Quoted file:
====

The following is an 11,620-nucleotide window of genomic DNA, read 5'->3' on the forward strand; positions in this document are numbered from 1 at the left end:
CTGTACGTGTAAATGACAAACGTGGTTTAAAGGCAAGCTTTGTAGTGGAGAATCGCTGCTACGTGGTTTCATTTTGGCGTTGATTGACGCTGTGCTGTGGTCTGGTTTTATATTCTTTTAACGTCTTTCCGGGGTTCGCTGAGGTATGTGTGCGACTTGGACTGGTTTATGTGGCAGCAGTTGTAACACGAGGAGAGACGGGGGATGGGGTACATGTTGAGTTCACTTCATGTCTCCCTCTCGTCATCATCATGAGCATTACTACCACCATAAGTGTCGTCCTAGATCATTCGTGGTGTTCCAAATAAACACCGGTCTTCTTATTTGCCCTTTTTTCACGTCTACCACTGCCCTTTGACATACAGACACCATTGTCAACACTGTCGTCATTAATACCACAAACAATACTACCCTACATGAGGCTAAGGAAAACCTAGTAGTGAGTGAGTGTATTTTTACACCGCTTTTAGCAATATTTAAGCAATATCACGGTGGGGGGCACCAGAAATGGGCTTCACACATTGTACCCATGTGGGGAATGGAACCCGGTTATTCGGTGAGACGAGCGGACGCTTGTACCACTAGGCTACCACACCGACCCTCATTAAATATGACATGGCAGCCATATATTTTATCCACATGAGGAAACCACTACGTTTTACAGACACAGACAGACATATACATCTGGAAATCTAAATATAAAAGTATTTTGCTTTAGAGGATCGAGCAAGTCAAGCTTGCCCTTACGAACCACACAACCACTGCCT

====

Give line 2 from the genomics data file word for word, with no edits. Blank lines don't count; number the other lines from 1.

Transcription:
CTGTACGTGTAAATGACAAACGTGGTTTAAAGGCAAGCTTTGTAGTGGAGAATCGCTGCTACGTGGTTTCATTTTGGCGTTGATTGACGCTGTGCTGTGGTCTGGTTTTATATTCTTTTAACGTCTTTCCGGGGTTCGCTGAGGTATGTGTGCGACTTGGACTGGTTTATGTGGCAGCAGTTGTAACACGAGGAGAGACGGGGGATGGGGTACATGTTGAGTTCACTTCATGTCTCCCTCTCGTCATCATCATGAGCATTACTACCACCATAAGTGTCGTCCTAGATCATTCGTGGTGTTCCAAATAAACACCGGTCTTCTTATTTGCCCTTTTTTCACGTCTACCACTGCCCTTTGACATACAGACACCATTGTCAACACTGTCGTCATTAATACCACAAACAATACTACCCTACATGAGGCTAAGGAAAACCTAGTAGTGAGTGAGTGTATTTTTACACCGCTTTTAGCAATATTTAAGCAATATCACGGTGGGGGGCACCAGAAATGGGCTTCACACATTGTACCCATGTGGGGAATGGAACCCGGTTATTCGGTGAGACGAGCGGACGCTTGTACCACTAGGCTACCACACCGACCCTCATTAAATATGACATGGCAGCCATATATTTTATCCACATGAGGAAACCACTACGTTTTACAGACACAGACAGACATATACATCTGGAAATCTAAATATAAAAGTATTTTGCTTTAGAGGATCGAGCAAGTCAAGCTTGCCCTTACGAACCACACAACCACTGCCT